Friday, January 18, 2013

MAMA Said Knock You Out

The films of Guillermo Del Toro trade in a very specific type of fairytale dread. Whether it’s the insectile horror of Cronos and Mimic, the wartime fantasia of The Devil’s Backbone and Pan’s Labyrinth, or the heroic monsters of Hellboy and its sequel, The Golden Army, Del Toro takes a weirdly childlike approach to things that go bump in the night. And even though he only produced Mama—it was directed by Andres Muschietti, who co-wrote it with his sister Barbara—the film has Del Toro’s stamp all over it, even beginning with a title card that reads “Once Upon A Time”.
In a prologue, an investment banker (Game Of Thrones’ Nicolaj Coster-Waldau) murders his colleagues and his wife, then flees with his young daughters Lilly and Victoria down a snowy mountain highway. The car crashes, and, wandering through the forest, the family finds a creepy, deserted shack. A murder-suicide seems imminent, but is prevented by the arrival of an out-of-focus something that dispatches dad and befriends the girls. Fast forward five years later, where we learn the banker’s twin brother Lucas has never given up the search for his nieces. A pair of hunters find the girls living like animals in the wilderness. The girls claim that they survived with the help of a supernatural guardian they call “Mama”, and a psychiatrist allows their uncle to take them home. Lucas’ wife Annabel (Jessica Chastain, nearly unrecognizable with close-cropped hair, tattoos, and heavy eye makeup), has no interest in raising a pair of feral girls…particularly once it becomes apparent that their not-quite-imaginary friend has followed them home.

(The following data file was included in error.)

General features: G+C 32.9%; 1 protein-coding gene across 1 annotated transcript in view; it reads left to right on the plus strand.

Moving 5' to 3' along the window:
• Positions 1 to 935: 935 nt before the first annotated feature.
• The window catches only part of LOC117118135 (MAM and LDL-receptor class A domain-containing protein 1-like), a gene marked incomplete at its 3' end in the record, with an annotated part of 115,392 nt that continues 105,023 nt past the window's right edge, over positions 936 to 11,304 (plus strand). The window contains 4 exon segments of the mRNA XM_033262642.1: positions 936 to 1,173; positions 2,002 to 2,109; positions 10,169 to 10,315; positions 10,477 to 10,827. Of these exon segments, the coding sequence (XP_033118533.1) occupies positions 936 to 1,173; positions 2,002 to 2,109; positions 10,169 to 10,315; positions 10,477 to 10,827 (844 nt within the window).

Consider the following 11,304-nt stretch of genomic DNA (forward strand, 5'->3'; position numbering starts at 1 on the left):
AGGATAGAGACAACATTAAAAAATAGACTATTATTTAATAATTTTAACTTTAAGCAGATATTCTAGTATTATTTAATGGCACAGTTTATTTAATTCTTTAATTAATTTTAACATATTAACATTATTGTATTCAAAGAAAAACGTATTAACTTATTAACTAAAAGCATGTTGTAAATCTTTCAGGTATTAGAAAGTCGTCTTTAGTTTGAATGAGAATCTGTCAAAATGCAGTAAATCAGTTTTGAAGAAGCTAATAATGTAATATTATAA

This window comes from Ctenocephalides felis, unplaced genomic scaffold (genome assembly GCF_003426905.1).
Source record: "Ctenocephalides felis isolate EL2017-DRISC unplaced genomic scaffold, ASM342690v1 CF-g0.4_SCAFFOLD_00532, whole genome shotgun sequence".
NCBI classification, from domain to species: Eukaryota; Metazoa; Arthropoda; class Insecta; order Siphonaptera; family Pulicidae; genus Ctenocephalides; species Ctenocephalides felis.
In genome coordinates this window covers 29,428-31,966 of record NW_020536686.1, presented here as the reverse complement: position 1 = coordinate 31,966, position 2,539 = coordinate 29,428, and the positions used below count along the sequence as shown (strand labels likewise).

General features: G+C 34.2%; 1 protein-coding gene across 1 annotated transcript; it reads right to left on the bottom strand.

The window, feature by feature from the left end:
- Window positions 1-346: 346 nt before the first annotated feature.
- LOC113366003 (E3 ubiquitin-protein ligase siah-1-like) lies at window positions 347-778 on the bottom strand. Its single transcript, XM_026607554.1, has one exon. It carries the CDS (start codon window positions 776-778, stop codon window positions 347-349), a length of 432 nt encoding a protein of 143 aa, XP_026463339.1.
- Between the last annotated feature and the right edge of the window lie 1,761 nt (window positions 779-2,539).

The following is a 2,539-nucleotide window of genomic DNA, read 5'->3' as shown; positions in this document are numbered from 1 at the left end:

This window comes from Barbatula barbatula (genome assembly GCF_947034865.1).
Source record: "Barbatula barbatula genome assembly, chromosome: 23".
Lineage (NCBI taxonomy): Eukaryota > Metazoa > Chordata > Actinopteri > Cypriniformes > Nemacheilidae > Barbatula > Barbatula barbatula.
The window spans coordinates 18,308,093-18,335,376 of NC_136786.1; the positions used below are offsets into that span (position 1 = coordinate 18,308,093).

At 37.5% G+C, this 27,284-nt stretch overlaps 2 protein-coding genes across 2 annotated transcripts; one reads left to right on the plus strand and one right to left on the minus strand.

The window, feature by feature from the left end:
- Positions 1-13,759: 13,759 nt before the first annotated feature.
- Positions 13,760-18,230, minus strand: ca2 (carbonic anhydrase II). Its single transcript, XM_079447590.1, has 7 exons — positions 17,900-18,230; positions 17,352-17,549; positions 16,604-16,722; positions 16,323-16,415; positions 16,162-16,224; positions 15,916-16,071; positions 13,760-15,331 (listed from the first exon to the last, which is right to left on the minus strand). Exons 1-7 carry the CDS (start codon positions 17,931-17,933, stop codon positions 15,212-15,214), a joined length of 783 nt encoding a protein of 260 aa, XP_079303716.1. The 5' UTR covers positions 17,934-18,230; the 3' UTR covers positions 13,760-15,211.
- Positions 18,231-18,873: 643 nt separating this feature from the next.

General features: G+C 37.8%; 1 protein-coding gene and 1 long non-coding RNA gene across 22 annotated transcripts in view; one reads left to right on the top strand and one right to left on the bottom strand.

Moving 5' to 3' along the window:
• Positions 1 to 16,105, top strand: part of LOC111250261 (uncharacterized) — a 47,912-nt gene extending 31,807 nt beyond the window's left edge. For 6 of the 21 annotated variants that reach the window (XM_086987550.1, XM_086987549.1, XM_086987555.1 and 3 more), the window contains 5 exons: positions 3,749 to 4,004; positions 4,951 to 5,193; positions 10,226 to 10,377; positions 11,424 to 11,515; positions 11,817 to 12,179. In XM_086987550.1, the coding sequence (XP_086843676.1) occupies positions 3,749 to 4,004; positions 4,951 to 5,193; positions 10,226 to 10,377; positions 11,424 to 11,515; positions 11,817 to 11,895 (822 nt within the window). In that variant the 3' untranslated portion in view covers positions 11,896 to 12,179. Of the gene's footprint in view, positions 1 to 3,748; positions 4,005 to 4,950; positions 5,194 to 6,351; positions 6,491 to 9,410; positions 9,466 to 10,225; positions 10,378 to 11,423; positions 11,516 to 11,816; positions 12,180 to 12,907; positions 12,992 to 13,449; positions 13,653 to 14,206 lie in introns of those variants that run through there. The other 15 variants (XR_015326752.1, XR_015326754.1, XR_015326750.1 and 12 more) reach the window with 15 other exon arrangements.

Mama was adapted from a short film by the Muschiettis, and the strain in adapting a two-and-a-half minute short to feature length is visible. It’s a slow-moving film, with plenty of lingering shots of half-open doors and lonely hallways. Sometimes, this approach works; Mama is one of those rare films that can find the quiet eeriness in a big house in the middle of the afternoon. There’s a scene early on where the girls’ bedroom is visible in the foreground, and Annabel can be seen doing laundry at the end of the hall. It looks as though the girls are playing with each other—Lilly is seen tugging at one end of a blanket—but then, Victoria appears at the end of the hall near the laundry room. Who is tugging on the other end of that blanket? we wonder, as Annabel unknowingly goes about her business. But any momentum gained by these early scenes is slowed down by a dull subplot where the psychiatrist (Daniel Kash, a dead ringer for Tony Shalhoub) tries to piece together the backstory behind the mysterious ghostly figure. When “Mama" does finally make her startling full appearance, it’s a hackles-raising tour de force—the spectral, spider-limbed hag has a head full of hair that always appears to be floating as though in water, and can race across a room like a sped-up video image (the unbroken shot that precedes her entrance is impressive; the entire scene is pretty much a remake of the original short film). But the movie quickly falls apart in the third act, as it becomes worn down by a series of unlikely coincidences and sloppy last-second voiceovers designed to smooth over the bumpy plot. The PG-13 rated film opts for chills over gore, which is fine, but after awhile the logy pacing will make you sleepy. Strong performances from Chastain, Coster-Waldau, and especially Megan Charpentier and Isabelle Nelisse (as Victoria and Lilly, respectively), combined with a handful of effective scares keep Mama from becoming a complete snooze, but that kind of faint praise is probably not the fairytale outcome Del Toro and the Muschiettis were hoping for.

1 comment:

ADmin said...
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